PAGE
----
Skip navigation

Morrison Adds Cary Neff as VP-Culinary

Morrison Management Specialists has named celebrity chef Cary Neff (Conscious Cuisine) vice president of culinary.

“Having a chef with Cary Neff’s passion is a great addition to our company,” says Morrison CEO said Scott MacLellan. “Chef Neff brings a unique perspective to the way recipes are created—balancing flavorful, great-tasting meals with good nutrition. Morrison believes we need to take the lead in bringing nutrition, health and wellness solutions to the healthcare and senior living. Cary will help us continue to create menus that go beyond great taste and become cuisine that supports the health and wellness of our customers.”

He has served as executive chef of La Costa Resort and Spa in Carlsbad, CA, where he was responsible for a 50-person kitchen and the development of the resort’s three dining venues. Prior to that, he was executive chef at Miraval Life in Balance Resort & Spa in Tucson, where he first created the award-winning Conscious Cuisine.

He has also served as executive chef at the 8700 Restaurant in Scottsdale, general manager/executive chef of the historic Wrigley Mansion Club in Phoenix and as the first chef for the Fairmont Scottsdale Resort where he played an instrumental role in obtaining the coveted AAA Five Diamond and Mobil Four-Star Award. In addition, he has held prestigious positions at such respected Chicago establishments as The Ritz-Carlton (a Four Seasons Hotel) and the Park Hyatt Hotel.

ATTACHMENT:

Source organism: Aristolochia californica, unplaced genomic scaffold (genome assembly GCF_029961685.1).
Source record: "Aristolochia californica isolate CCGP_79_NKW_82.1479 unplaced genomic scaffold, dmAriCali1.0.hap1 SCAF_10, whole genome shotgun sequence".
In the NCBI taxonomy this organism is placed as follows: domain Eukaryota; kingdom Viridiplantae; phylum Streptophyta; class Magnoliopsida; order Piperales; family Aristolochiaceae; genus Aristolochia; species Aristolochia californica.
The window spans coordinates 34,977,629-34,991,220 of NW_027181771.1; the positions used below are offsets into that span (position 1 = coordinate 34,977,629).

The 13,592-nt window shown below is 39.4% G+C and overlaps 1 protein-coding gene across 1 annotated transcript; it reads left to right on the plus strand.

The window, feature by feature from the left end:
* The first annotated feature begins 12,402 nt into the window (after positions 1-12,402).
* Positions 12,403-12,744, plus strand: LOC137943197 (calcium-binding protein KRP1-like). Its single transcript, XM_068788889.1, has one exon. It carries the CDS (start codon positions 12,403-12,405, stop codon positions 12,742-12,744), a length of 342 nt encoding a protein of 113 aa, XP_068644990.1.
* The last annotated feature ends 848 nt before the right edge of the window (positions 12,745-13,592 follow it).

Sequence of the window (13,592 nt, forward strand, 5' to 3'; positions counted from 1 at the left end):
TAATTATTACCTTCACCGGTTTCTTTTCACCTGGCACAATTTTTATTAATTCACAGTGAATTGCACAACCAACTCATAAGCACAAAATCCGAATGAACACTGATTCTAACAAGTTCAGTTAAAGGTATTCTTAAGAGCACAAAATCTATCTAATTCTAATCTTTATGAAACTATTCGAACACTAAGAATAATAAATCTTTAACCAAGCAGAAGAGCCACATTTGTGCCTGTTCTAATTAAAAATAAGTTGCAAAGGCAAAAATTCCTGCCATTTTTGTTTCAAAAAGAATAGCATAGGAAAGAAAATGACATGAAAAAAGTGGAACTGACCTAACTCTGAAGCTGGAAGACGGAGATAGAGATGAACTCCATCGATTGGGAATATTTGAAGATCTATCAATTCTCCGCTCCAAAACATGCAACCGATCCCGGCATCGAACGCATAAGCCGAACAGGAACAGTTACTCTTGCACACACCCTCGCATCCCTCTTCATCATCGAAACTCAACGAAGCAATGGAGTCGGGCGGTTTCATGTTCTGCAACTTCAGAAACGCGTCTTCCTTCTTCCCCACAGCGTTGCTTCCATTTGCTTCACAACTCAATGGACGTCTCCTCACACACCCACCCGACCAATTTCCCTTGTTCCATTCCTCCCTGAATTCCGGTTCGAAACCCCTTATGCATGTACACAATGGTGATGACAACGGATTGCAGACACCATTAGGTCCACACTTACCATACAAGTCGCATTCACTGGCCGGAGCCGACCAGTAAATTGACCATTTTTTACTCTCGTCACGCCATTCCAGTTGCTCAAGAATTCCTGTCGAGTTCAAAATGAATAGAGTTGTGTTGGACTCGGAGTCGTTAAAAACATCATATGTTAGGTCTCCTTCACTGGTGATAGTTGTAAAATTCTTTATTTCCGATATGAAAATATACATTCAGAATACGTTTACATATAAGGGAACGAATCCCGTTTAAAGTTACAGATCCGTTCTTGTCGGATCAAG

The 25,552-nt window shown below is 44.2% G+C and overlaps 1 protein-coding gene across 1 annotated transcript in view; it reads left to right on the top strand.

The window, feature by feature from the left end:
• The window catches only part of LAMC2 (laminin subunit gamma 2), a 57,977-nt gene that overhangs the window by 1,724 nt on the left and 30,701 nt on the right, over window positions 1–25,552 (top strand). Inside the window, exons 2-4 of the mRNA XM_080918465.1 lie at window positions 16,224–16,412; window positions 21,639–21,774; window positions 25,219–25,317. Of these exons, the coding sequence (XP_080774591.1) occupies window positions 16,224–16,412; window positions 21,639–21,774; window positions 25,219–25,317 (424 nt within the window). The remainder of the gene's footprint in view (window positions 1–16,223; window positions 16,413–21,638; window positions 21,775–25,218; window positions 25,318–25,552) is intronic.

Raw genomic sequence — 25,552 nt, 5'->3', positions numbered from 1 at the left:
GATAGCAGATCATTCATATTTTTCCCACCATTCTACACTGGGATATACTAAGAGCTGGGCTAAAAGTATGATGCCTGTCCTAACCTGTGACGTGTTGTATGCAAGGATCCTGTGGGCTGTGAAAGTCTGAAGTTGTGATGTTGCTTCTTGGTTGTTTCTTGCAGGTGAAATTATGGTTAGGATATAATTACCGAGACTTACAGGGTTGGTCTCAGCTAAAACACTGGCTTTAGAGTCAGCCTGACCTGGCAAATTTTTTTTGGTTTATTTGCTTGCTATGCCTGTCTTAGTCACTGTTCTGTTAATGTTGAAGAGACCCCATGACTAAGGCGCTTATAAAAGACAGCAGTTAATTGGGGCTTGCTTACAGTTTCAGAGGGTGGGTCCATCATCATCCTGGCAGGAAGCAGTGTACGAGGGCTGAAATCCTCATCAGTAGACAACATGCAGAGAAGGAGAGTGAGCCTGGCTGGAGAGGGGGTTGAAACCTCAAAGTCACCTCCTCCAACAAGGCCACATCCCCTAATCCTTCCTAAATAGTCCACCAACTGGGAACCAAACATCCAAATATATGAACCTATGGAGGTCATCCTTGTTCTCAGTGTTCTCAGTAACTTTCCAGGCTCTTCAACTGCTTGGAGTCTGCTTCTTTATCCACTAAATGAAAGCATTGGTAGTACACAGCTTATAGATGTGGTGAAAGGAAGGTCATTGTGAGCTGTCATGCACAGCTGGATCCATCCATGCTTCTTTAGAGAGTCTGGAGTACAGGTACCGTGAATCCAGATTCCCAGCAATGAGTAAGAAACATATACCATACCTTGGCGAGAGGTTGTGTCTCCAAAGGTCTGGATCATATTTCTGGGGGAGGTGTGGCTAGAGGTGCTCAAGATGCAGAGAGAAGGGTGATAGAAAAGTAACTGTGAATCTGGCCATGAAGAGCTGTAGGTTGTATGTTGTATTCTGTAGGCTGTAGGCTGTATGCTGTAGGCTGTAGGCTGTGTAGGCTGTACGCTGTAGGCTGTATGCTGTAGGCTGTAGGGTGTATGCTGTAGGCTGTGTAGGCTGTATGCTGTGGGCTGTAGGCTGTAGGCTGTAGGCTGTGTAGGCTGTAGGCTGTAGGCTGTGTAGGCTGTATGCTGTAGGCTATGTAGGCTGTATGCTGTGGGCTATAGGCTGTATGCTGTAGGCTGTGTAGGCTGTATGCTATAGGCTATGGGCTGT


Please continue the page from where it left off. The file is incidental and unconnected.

Most recently, Neff founded his own consulting company and partnered with Morrison to create Flavors 450, a culinary concept that brings simple, nutritious and flavorful food to hospital dining. Working with Morrison executive chefs, he developed a menu featuring an array of more than 60 rotating recipes, each under 450 calories.

Hide comments


  • Allowed HTML tags: <em> <strong> <blockquote> <br> <p>

Plain text

  • No HTML tags allowed.
  • Web page addresses and e-mail addresses turn into links automatically.
  • Lines and paragraphs break automatically.